M. David Blake for the mother.
Steven K. Berenson, Assistant Attorney General, for Department of Social Services.
On September 4, 1987, the Department of Social Services (department) filed a petition in the Boston Juvenile Court for care and protection (G. L. c. 119, Section 24) of Kenneth, a boy approximately two months old. Temporary custody was granted to the department on that date. On December 11, 1987, the court found the child to be in need of care and protection and granted permanent custody to the department. On June 10, 1988, the department filed a petition in the Probate and Family Court in Middlesex County to dispense with consent to adoption (G. L. c. 210, Section 3). After a trial, the judge filed findings of fact and conclusions of law. He allowed the department's petition and released Kenneth forthwith for adoption. The mother appealed from the judgment.
1. Admission of certain documents. At trial, over the mother's objection, the department introduced the following: (1) a report under G. L. c. 119, Section 51A, of suspected abuse and neglect, (2) the investigation report which the department is required to make under G. L. c. 119, Section 51B, in response to a Section 51A report, (3) a G. L. c. 210 service plan for the child, and (4) the guardian ad litem report. The mother claims that the judge committed error in allowing in evidence documents (1), (2), and (3) under the business records exception to the hearsay rule. G. L. c. 233, Section 78. That argument is without merit because even if the documents were inadmissible as business records, they were admissible under the official records exception to the hearsay rule. Adoption of George, 27 Mass. App. Ct. 265 , 271-272 (1989).
The mother's objection to the admission of the guardian ad litem report is also without merit. Gilmore v. Gilmore, 369 Mass. 598 , 604-605 (1976).
2. The admission of hearsay evidence. The mother contends that even if the documents were properly admitted under the official records exception
to the hearsay rule, portions of the documents were inadmissible because they did not contain "primary facts" but rather "evidence of discretion, judgment and opinion."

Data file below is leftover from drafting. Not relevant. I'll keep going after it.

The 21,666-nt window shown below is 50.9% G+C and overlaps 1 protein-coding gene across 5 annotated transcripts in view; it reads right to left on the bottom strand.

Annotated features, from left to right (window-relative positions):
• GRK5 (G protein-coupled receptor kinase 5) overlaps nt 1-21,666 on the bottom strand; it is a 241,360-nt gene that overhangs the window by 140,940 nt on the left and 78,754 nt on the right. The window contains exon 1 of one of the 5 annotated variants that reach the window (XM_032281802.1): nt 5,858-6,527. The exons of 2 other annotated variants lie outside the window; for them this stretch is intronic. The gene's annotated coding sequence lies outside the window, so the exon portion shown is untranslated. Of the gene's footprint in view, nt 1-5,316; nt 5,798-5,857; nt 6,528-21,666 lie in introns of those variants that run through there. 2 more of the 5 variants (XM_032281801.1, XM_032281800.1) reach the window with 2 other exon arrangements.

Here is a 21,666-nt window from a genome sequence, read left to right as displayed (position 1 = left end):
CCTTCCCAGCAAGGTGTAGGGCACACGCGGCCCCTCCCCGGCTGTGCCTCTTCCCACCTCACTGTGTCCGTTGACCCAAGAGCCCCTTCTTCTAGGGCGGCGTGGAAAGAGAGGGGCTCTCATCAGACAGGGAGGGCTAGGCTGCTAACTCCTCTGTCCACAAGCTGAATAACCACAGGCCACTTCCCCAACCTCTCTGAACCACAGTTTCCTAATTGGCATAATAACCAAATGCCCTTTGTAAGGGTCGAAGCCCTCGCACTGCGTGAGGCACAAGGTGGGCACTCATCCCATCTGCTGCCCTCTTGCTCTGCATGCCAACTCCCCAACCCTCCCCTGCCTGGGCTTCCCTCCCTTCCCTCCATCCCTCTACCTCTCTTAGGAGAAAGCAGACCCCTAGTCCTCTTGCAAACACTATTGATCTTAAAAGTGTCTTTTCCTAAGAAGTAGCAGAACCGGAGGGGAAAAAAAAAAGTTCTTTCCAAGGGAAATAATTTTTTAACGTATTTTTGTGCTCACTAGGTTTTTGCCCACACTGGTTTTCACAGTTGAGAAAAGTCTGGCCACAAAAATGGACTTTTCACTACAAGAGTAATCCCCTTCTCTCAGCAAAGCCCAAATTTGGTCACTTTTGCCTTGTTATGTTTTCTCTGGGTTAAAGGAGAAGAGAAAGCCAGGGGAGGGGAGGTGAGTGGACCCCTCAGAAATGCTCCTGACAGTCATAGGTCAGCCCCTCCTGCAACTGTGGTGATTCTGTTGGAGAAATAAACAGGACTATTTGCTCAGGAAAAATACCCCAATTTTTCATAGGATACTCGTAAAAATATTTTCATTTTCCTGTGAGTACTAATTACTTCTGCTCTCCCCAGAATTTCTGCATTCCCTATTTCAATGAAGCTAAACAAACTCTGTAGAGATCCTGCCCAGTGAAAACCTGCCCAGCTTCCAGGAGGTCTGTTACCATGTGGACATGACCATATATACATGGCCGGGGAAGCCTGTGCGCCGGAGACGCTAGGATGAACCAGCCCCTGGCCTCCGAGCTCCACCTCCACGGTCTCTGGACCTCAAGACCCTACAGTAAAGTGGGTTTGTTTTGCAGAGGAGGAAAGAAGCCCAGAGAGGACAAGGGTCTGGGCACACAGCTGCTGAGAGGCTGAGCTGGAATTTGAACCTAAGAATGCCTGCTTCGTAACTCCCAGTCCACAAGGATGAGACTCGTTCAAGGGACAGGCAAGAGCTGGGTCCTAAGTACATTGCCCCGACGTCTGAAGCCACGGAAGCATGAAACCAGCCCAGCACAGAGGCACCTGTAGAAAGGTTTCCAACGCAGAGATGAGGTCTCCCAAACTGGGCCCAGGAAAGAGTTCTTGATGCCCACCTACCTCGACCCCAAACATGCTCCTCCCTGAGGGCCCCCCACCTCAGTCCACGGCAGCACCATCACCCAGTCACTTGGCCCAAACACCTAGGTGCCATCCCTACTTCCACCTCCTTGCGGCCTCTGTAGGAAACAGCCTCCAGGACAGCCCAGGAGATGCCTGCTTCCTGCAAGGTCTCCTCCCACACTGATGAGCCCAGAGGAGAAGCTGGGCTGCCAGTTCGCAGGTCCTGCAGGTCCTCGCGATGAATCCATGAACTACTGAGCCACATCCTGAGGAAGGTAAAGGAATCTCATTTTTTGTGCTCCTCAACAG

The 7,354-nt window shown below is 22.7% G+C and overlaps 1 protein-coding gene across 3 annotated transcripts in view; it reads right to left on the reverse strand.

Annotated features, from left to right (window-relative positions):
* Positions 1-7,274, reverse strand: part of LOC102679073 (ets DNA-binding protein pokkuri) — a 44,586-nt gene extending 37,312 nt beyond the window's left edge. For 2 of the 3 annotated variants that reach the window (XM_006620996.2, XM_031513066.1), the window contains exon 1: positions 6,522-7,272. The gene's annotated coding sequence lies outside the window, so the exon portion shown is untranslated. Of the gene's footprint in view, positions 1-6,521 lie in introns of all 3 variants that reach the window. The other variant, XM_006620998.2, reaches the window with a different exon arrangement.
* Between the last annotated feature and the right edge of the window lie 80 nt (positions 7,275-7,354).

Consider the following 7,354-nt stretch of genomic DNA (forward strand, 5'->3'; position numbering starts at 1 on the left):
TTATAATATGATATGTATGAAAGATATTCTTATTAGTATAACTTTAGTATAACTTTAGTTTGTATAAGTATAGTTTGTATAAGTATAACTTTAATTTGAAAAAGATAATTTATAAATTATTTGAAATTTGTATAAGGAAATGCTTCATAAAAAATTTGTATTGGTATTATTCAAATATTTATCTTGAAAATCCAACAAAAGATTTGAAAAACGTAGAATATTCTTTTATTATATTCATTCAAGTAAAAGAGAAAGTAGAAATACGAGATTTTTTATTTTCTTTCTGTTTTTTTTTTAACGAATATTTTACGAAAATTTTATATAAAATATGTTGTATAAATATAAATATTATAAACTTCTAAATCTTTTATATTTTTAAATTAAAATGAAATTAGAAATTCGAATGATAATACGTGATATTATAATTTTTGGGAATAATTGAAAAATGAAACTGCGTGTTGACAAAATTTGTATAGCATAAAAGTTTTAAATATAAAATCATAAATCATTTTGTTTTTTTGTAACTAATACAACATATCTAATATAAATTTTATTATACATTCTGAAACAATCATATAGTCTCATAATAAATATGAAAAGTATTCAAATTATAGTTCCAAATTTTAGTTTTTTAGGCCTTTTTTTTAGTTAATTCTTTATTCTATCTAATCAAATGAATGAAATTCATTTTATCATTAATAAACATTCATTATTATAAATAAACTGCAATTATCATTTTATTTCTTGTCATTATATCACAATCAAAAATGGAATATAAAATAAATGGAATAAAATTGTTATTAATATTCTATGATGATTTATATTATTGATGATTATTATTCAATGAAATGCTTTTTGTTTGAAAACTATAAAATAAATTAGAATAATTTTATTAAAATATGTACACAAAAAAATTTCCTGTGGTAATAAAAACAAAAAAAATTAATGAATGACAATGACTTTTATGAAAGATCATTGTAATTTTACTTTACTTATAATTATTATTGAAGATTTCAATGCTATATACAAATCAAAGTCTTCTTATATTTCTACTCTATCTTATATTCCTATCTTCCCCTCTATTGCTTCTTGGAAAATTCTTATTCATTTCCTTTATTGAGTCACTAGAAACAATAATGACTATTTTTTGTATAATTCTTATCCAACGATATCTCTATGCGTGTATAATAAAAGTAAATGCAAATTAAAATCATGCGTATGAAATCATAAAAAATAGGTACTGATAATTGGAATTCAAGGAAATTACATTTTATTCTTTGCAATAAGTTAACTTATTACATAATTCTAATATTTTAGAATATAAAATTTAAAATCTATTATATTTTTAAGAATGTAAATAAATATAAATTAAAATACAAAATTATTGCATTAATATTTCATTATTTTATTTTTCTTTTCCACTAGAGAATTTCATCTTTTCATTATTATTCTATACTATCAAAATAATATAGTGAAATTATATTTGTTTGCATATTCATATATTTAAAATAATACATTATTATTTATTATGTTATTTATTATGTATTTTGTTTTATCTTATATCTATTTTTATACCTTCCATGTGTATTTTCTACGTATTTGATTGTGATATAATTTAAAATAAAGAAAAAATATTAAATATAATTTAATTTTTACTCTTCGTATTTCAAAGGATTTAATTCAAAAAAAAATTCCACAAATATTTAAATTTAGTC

When a party objects to the admission of a document on the ground that portions of it contain inadmissible material, the objection must be specific; a general objection is not sufficient. Oehme v. Whittemore-Wright Co. Inc., 279 Mass. 558 , 565-566 (1932). Krinsky v. Whitney, 315 Mass. 661 , 673 (1944). Commonwealth v. Hollyer, 8 Mass. App. Ct. 428 , 432 (1979). [Note 1]
Here, the mother made a general objection to the admission of the documents and did not make specific objections to the portions she thought to be inadmissible. Accordingly, because portions of the documents were generally admissible, and because the mother failed to make the required specific objection, we need not consider the issue raised by her.
In any event, many of the portions objected to on appeal were admissible. The author of the Section 51B report, a licensed social worker, testified and was available for cross-examination by the mother. Therefore, statements contained in her report that might arguably be characterized as opinion or judgment were properly received by the judge. See Custody of Michel, 28 Mass. App. Ct. 260 , 265-266 (1990). Similarly, the person who authored the c. 210 plan also testified and was subject to cross-examination. [Note 2] "To the extent that the source of information in a document of the sort here in question is available for cross-examination, more leeway may be afforded material that smacks of opinion, evaluation, or judgment." Adoption of George, 27 Mass. App. Ct. at 272-274. The fact that the various reports contained second level or "totem pole" hearsay does not control because "[t]he cases draw no distinction between levels of hearsay." Custody of Michel, 28 Mass. App. Ct. at 266.
3. Conclusion. In sum, we have reviewed the issues raised by the mother on appeal. We hold that they do not have merit. We also note that the judge's findings were supported by clear and convincing evidence.
[Note 1] Once a specific objection is made, if the judge rules that portions of the document are inadmissible, it then becomes the duty of the party offering the document to make the appropriate deletions before placing the document in evidence.
In Custody of Michel, 28 Mass. App. Ct. 260 , 265 (1990), the parents complained on appeal about the admission in evidence of certain portions of the report of the investigator appointed pursuant to G. L. c. 119, Section 24, as appearing in St. 1983, c. 182. We said that "[i]t may be a sufficient response [to the parents' claim] to observe that the record reflects no effort to redact the [investigator's] report." We nonetheless considered the parents' claim in some detail. In practice, however, it is the duty of the party offering the document to redact the document if the judge rules that a portion of it is inadmissible.
[Note 2] The mother argues that some statements in the plan were inadmissible because they were based on hospital records and the author of those statements did not testify at the trial. However, those hospital records were admitted in evidence without objection and, therefore, could be considered by the judge.